Disposal of human waste is a complicated problem, to which I do not have simple answers.

The point was that burying one's own poop out in the woods is an idea whose time has ended.

"If you are not part of the solution, you are part of the problem?"

The other point, now that I am thinking of it, had to do with an apparent squeamishness about going #2 inside the trailer.

Now there's a phit topic for conversation!

oh, POO !
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Old 04-07-2016, 04:36 PM   #38
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Disposal of human waste is a complicated problem, to which I do not have simple answers.

The point was that burying one's own poop out in the woods is an idea whose time has ended.
If that is true, then why does the Forest Service and Park Service still recommend it, with rules as to environmentally sound practices (at least 100' away from a lake, not in an overused area such as the Mt. Whitney trail, etc.)? Can you imagine carrying out all of your human waste from a 30 day backpacking trip?
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Old 04-07-2016, 09:32 PM   #39
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We have wandered well away from the original post.

Obviously backcountry practices are different from RV'ing.

In your Airstream trailer, toilet paper is toilet paper. Use lots of water, dump whenever the opportunity arises.

Live long and prosper.

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Old 04-08-2016, 10:43 AM   #40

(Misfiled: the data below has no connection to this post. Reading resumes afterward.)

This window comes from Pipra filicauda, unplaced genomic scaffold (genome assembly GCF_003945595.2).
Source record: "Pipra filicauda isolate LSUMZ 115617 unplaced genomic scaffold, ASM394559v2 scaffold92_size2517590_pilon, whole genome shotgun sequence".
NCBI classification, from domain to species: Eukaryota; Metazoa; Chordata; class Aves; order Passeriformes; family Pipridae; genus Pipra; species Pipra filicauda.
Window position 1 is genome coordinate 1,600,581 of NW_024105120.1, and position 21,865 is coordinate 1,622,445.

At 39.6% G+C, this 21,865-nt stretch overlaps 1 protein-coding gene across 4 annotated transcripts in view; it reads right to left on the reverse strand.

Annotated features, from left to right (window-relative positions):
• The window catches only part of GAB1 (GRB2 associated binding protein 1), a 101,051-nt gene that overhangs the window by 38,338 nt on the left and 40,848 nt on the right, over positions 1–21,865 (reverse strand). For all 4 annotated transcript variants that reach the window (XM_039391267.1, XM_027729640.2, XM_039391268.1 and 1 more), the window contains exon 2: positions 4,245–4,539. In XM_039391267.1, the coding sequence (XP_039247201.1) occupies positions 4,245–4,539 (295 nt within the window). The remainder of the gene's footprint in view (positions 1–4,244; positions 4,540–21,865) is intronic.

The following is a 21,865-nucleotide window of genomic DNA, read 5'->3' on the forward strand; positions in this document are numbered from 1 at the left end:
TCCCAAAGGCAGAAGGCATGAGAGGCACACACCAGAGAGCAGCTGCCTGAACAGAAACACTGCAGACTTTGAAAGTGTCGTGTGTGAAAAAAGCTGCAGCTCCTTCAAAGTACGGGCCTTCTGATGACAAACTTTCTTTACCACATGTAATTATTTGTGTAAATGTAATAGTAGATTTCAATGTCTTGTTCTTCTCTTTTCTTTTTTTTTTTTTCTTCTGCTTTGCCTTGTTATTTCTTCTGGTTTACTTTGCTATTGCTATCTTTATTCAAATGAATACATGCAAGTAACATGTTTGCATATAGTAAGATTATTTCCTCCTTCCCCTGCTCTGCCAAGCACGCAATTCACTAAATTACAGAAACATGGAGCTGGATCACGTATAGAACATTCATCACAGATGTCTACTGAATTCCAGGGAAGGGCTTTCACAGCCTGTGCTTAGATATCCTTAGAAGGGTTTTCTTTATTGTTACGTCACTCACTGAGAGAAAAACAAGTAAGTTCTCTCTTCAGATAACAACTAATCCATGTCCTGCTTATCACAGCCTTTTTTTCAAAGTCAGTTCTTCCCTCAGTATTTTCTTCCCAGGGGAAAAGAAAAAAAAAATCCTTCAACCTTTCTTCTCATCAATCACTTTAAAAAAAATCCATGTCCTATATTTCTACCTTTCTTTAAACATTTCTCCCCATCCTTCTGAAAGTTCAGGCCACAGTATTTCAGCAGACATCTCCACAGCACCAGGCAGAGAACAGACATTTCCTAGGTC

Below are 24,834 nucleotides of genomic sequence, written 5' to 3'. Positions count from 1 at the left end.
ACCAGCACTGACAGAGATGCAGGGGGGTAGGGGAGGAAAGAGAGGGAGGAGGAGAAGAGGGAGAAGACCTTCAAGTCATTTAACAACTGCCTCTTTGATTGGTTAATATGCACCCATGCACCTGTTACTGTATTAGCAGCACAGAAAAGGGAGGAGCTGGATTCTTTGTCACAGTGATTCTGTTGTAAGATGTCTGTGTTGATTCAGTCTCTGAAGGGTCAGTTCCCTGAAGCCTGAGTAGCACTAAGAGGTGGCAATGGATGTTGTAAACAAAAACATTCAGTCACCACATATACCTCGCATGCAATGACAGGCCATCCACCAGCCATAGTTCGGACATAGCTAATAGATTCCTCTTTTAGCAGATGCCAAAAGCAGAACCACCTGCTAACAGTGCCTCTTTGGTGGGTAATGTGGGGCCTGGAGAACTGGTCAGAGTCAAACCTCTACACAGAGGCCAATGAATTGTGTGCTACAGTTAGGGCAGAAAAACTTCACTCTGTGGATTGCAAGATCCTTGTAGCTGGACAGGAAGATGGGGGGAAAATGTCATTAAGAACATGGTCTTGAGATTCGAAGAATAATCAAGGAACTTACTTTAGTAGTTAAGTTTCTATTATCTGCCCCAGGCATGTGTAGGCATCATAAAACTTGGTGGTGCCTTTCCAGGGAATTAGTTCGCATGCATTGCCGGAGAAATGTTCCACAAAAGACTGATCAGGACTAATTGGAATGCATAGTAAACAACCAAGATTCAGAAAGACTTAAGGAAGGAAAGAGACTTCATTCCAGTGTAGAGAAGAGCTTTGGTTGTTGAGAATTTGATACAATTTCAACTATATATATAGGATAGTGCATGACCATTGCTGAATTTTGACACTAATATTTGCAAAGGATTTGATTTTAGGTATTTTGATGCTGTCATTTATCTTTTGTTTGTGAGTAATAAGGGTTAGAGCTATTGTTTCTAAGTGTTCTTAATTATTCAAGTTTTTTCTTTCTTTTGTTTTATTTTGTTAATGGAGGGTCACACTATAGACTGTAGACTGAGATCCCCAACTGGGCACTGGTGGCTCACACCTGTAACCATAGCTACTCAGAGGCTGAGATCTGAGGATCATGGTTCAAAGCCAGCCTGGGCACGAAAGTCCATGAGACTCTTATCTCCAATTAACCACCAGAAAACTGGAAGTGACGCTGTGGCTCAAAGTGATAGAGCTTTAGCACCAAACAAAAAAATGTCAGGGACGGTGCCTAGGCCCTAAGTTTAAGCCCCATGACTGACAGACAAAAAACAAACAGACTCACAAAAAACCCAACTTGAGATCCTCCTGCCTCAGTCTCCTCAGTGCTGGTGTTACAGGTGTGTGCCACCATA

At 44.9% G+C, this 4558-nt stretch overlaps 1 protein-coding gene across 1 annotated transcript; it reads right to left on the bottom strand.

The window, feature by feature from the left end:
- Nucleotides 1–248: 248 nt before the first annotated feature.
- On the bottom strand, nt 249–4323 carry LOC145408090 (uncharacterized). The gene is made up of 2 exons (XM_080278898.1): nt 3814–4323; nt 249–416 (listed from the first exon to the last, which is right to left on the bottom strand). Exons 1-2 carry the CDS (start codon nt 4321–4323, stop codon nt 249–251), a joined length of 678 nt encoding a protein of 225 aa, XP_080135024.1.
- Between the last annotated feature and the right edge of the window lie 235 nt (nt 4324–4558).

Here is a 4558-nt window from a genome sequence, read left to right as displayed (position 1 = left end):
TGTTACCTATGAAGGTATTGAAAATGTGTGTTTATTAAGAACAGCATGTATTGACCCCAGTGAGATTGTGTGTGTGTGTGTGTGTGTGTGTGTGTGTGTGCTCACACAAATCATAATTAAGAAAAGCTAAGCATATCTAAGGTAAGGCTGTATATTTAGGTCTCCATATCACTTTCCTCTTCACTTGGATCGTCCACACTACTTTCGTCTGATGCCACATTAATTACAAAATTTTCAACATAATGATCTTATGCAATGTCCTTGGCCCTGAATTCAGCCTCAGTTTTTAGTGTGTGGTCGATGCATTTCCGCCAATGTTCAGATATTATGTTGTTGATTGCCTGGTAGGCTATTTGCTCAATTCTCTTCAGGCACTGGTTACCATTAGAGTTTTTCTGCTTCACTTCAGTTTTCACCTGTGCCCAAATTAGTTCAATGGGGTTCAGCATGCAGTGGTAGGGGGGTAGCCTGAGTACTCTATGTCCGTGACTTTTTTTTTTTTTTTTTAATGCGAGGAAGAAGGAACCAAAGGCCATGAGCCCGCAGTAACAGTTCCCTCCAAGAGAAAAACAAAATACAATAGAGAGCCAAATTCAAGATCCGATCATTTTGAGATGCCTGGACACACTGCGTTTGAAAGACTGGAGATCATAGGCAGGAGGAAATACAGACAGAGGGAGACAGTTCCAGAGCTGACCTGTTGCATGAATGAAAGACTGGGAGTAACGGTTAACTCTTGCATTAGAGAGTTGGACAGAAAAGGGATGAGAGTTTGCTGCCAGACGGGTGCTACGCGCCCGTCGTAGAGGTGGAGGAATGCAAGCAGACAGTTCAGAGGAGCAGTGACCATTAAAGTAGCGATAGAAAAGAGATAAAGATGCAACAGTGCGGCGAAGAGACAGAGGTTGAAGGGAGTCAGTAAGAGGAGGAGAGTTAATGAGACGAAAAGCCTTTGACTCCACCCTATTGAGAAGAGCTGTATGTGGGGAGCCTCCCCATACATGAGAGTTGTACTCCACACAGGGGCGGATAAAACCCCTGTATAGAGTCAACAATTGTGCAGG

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If in a campground with a bathhouse or just the good old vault toilets, we do the bulk of the business there. The first rule of management is "Don't deal with the same crap twice."
However, when situations are not conducive, the AS head is the choice. Our TP is single ply, cheap, easily shredding stuff. If you can drive a few dozen miles before dumping, the vibrations and sloshing of travel will aid in breaking down the paper as well as the solids.

Odors? The gray tank has more smell than the black, as the black has the rinse sprayer. If you can let it rinse for four or five minutes, the better. Close the tank briefly during the rinse, and let the resulting flow bring out even more debris.

Add a small bottle of a Dollar Tree dish detergent to your tanks before travel, with them half full, and you will be surprised at the amount of stuff you can wash out.


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Old 04-08-2016, 01:38 PM   #41
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Well, poop, I never thought I would be having a public discussion about bathroom habits, but here goes. All in the name of passing on information to fellow campers. In all of the years of trailer camping, I have always kept a box of plastic sandwich bags along with the really good toilet paper in the rest room and never have put paper of any kind down the toilet. Just drop it in the sandwich bag, seal the top and drop it in the trash can, lined with plastic bag. You can get like 500 of those bags at Sam's for less than you pay for a roll of paper, and 500 will last you a long time, unless you have a more major problem and if you go through them in a week, one needs to have their "system" checked. When I get the new Interstate, I will definitely keep up that habit. Not going to talk about this anymore.
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Old 04-08-2016, 08:33 PM   #42
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Now, I have heard a new one....sandwich baggies for the used TP... no way...I can count 7 different RV's my family has had over the past 40 years I can remember. I don't recall flushing toilet paper ever being an issue....We kept a seasonal spot an RV resort for 5 years with a large 5th on it. 6 of us used that crapper using whatever TP we used at home. Never an issue.